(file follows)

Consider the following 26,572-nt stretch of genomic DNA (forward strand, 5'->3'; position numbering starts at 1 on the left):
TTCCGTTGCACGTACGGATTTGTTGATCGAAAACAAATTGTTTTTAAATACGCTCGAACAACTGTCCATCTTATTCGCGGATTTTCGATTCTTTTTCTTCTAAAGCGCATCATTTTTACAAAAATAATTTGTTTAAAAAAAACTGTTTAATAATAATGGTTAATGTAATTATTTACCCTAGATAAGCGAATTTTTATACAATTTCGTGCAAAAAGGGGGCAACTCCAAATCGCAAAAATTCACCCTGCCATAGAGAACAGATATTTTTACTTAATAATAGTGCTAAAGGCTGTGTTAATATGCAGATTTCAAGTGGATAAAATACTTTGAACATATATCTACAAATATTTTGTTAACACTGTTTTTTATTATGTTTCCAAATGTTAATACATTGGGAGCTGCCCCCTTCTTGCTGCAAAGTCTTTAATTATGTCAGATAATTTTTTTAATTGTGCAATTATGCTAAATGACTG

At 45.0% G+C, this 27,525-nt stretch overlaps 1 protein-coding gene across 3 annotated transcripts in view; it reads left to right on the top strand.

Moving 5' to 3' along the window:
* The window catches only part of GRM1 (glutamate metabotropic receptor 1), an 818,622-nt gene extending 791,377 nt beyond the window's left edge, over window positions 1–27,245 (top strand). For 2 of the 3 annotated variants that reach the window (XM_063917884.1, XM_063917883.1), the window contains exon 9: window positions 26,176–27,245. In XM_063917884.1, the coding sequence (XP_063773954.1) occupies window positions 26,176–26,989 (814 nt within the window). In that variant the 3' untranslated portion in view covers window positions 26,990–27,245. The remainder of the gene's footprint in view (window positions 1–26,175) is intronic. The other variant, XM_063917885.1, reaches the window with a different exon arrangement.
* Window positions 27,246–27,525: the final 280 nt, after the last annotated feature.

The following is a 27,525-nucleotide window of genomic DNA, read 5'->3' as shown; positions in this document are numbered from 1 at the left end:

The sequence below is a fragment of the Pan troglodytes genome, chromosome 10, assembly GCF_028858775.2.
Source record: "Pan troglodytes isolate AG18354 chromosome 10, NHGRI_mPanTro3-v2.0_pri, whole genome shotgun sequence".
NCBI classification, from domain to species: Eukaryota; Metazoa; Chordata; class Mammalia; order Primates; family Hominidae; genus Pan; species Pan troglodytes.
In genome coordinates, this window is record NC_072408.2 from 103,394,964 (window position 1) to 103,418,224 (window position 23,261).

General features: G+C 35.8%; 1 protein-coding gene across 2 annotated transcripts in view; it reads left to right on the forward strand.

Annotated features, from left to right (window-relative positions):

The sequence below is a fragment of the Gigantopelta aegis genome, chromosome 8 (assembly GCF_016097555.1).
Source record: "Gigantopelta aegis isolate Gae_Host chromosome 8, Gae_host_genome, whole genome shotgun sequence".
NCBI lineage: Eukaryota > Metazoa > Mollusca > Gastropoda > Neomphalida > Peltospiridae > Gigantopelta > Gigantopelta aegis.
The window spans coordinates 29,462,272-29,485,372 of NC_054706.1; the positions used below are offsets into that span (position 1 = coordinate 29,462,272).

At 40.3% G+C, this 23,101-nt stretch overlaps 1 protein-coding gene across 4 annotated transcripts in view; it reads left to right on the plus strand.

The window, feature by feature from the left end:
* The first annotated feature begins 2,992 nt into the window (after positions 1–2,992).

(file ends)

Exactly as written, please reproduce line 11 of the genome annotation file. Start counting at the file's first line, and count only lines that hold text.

In genome coordinates, this window is record NC_072408.2 from 103,394,964 (window position 1) to 103,418,224 (window position 23,261).